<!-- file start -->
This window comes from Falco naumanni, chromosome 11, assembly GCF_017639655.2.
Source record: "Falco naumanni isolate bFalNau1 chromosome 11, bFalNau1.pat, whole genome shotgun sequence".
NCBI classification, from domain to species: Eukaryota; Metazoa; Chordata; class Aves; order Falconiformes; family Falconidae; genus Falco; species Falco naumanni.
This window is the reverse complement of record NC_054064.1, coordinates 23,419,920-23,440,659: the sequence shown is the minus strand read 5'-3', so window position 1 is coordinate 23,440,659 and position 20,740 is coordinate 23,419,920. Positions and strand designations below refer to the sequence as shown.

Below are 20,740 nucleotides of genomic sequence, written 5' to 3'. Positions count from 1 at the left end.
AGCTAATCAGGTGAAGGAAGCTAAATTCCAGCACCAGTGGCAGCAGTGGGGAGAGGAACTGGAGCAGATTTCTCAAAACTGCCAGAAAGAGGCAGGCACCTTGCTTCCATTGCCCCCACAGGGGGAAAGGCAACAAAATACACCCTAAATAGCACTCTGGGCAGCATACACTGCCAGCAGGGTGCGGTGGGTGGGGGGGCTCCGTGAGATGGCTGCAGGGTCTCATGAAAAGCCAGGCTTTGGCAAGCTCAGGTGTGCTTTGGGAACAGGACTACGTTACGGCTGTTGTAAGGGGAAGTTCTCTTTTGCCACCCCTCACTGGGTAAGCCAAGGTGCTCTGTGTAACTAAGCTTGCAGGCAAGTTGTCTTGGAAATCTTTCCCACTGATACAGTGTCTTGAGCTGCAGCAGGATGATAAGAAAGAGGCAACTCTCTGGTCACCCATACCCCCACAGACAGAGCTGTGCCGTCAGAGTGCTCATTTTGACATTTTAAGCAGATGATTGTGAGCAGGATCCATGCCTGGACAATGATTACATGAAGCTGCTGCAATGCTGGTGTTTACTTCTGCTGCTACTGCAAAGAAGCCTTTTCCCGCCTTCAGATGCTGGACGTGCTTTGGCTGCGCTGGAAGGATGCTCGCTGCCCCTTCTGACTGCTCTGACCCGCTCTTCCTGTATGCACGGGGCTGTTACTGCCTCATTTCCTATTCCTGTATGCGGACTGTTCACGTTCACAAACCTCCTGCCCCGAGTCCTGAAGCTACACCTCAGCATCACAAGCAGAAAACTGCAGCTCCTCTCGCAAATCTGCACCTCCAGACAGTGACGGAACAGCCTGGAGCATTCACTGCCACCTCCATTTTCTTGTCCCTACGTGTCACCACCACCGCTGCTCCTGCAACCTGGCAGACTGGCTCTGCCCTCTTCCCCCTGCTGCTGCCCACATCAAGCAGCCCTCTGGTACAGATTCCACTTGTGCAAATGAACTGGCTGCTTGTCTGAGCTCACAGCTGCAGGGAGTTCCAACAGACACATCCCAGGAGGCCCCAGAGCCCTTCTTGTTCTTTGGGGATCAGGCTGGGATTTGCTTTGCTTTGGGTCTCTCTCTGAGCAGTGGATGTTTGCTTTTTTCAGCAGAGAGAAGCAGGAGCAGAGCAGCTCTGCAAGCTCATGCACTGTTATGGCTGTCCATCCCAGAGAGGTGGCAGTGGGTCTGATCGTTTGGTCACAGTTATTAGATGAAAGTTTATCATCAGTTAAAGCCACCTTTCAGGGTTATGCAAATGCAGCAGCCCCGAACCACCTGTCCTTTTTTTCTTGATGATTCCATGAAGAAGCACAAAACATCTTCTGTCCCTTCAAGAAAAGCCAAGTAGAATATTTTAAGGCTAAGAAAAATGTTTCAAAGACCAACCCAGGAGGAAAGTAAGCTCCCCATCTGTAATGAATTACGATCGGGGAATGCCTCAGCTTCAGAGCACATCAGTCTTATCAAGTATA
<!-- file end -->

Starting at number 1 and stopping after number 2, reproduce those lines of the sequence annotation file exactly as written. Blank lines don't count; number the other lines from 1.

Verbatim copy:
This window comes from Falco naumanni, chromosome 11, assembly GCF_017639655.2.
Source record: "Falco naumanni isolate bFalNau1 chromosome 11, bFalNau1.pat, whole genome shotgun sequence".